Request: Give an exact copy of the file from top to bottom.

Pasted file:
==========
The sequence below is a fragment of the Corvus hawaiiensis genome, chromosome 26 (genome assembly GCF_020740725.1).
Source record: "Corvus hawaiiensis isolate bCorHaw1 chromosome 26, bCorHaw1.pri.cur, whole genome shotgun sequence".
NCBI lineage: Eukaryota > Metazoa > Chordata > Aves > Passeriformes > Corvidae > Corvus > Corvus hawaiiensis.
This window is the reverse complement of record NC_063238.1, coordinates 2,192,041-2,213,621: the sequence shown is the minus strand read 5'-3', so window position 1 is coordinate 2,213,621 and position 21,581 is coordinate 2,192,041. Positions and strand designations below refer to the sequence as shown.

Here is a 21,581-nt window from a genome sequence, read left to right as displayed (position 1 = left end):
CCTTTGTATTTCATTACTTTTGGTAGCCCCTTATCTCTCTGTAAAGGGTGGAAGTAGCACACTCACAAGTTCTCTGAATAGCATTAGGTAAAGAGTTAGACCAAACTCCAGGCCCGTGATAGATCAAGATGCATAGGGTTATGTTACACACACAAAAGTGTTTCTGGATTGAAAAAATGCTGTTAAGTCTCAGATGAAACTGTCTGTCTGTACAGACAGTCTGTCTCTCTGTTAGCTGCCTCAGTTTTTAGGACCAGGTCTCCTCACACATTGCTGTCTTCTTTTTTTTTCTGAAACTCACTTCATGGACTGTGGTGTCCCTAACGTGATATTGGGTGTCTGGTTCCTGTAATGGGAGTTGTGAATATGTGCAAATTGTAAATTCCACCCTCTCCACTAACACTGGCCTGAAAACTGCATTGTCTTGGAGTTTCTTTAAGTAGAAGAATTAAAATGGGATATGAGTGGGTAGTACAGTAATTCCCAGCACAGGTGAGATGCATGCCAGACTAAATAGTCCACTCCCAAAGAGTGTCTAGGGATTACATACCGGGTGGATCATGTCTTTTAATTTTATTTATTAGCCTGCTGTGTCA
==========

The sequence below is a fragment of the Corvus hawaiiensis genome, chromosome 26 (genome assembly GCF_020740725.1).
Source record: "Corvus hawaiiensis isolate bCorHaw1 chromosome 26, bCorHaw1.pri.cur, whole genome shotgun sequence".
NCBI lineage: Eukaryota > Metazoa > Chordata > Aves > Passeriformes > Corvidae > Corvus > Corvus hawaiiensis.
This window is the reverse complement of record NC_063238.1, coordinates 2,192,041-2,213,621: the sequence shown is the minus strand read 5'-3', so window position 1 is coordinate 2,213,621 and position 21,581 is coordinate 2,192,041. Positions and strand designations below refer to the sequence as shown.

Here is a 21,581-nt window from a genome sequence, read left to right as displayed (position 1 = left end):
CCTTTGTATTTCATTACTTTTGGTAGCCCCTTATCTCTCTGTAAAGGGTGGAAGTAGCACACTCACAAGTTCTCTGAATAGCATTAGGTAAAGAGTTAGACCAAACTCCAGGCCCGTGATAGATCAAGATGCATAGGGTTATGTTACACACACAAAAGTGTTTCTGGATTGAAAAAATGCTGTTAAGTCTCAGATGAAACTGTCTGTCTGTACAGACAGTCTGTCTCTCTGTTAGCTGCCTCAGTTTTTAGGACCAGGTCTCCTCACACATTGCTGTCTTCTTTTTTTTTCTGAAACTCACTTCATGGACTGTGGTGTCCCTAACGTGATATTGGGTGTCTGGTTCCTGTAATGGGAGTTGTGAATATGTGCAAATTGTAAATTCCACCCTCTCCACTAACACTGGCCTGAAAACTGCATTGTCTTGGAGTTTCTTTAAGTAGAAGAATTAAAATGGGATATGAGTGGGTAGTACAGTAATTCCCAGCACAGGTGAGATGCATGCCAGACTAAATAGTCCACTCCCAAAGAGTGTCTAGGGATTACATACCGGGTGGATCATGTCTTTTAATTTTATTTATTAGCCTGCTGTGTCA